The expectation that greeted Aduana Stars’ campaign was the same that did Berekum Chelsea’s initially. Reaching the competition’s group stage was going to be a long journey as they had not played in it before. In fact, they had not even engaged in any continental club competition before. As a result, qualifying to the group stage was not an expected destination for Berekum Chelsea.
Berekum Chelsea’s campaign
First in the preliminary round came Liberia’s LISCR FC. The Ghanaians won 2-0 at the Antoinette Tubman Stadium in Monrovia and shut out the Liberians here in a 5-0 aggregate win. It was even to get tougher for them in the next round as they were drawn against former champions Raja Casablanca of Morocco. Even a 5-0 win in the first leg did not convince sympathizers of the club that they would survive the salvos in North Africa. Though they lost 3-0 in Casablanca, they scraped through to the next stage to meet one of the competition’s many losing finalists, Coton Sport Garoua of Cameroon. A goalless drawn game at the Berekum Golden City Park was just seen as a drawn hammer for the Cameroonians to just nail the coffin on the Ghanaians. But the unexpected happened! Bechem Chelsea, as they were previously called, went to the northern part of Cameroon to pull the surprise. They beat Coton Sport 2-1 to book a place in the group stages of the 2012 Orange CAF Champions League. In the cast of qualified teams for the draw, Berekum Chelsea became the only side without any CAF inter-club competition experience whatsoever. Worse still, they were drawn in Group B with three former champions including the competitions’ record winners, Nady Al Ahly. Al Ahly, Zamalek and TP Mazembe easily dropped on the lips of connoisseurs asked for their picks of potential semi-finalists. Berekum Chelsea was only predicted to place last in the group. Indeed, pundits were right with the first but fluffed the latter. Berekum Chelsea did not place last in the group.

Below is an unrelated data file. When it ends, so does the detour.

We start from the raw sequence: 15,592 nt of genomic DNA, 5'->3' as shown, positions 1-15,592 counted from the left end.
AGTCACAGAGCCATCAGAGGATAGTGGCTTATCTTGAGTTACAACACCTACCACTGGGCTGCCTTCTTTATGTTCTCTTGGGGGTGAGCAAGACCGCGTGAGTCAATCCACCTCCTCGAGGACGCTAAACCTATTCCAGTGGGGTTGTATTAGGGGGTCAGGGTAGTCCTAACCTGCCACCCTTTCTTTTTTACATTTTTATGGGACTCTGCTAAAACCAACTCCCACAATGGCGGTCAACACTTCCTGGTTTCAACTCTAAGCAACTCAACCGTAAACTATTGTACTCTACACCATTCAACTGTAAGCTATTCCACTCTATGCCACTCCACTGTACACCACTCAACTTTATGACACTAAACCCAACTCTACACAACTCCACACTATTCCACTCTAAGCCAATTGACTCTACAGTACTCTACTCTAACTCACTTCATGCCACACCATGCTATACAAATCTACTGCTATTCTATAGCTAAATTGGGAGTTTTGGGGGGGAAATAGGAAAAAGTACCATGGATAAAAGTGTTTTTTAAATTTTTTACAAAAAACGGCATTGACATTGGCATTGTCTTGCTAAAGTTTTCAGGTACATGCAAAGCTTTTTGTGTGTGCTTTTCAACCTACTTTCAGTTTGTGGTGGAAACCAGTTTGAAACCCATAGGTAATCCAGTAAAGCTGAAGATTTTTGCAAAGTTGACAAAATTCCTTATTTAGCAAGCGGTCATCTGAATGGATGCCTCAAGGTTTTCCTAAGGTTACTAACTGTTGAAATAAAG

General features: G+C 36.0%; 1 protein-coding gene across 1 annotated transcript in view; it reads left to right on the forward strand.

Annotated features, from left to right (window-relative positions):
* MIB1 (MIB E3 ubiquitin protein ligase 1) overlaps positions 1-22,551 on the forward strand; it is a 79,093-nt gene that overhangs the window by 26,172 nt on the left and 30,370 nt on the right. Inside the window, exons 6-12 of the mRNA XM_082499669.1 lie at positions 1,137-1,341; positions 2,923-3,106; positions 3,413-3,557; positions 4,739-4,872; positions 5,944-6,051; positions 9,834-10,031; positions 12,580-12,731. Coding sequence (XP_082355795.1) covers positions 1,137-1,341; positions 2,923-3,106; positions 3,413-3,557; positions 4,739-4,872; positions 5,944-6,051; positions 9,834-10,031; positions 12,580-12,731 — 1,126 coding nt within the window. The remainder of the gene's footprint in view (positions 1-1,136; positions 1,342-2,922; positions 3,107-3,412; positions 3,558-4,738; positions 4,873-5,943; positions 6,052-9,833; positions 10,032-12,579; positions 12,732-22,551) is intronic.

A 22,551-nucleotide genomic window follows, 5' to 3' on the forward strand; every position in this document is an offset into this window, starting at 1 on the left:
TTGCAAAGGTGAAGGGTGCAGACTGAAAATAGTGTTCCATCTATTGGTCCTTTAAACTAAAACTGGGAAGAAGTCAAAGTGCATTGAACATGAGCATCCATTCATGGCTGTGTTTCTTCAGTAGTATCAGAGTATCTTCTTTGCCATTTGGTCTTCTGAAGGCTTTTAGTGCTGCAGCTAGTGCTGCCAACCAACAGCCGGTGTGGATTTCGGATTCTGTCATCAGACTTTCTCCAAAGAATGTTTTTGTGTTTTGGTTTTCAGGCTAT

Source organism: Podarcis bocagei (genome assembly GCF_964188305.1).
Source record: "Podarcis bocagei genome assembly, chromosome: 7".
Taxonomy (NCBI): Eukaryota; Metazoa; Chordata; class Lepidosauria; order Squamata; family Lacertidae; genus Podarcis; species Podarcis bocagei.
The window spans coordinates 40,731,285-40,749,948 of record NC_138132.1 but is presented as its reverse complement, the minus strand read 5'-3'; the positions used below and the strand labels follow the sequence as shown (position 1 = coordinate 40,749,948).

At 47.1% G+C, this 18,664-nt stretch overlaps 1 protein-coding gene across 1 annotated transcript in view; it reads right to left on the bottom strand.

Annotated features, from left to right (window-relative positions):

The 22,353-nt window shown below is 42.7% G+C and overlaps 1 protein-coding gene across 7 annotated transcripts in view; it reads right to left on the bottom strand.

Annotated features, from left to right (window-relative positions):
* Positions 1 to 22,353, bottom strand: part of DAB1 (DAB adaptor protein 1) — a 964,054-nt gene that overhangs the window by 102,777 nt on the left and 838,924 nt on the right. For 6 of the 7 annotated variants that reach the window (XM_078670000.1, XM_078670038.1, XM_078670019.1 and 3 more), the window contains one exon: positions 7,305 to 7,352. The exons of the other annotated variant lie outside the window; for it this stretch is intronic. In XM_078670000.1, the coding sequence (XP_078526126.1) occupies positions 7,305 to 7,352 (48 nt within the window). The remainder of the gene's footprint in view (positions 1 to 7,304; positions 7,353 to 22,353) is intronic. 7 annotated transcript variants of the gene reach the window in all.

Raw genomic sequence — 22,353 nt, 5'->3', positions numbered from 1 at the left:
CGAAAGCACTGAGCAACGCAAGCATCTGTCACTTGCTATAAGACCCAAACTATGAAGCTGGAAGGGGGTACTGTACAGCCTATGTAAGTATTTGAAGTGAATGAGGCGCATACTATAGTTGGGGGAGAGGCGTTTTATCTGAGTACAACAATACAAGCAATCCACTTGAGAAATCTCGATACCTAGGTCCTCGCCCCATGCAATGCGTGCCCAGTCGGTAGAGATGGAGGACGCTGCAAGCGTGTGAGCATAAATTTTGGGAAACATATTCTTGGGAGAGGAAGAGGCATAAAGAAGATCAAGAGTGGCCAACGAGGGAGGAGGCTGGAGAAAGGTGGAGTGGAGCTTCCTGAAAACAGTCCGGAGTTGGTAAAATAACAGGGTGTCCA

Proving the doubters wrong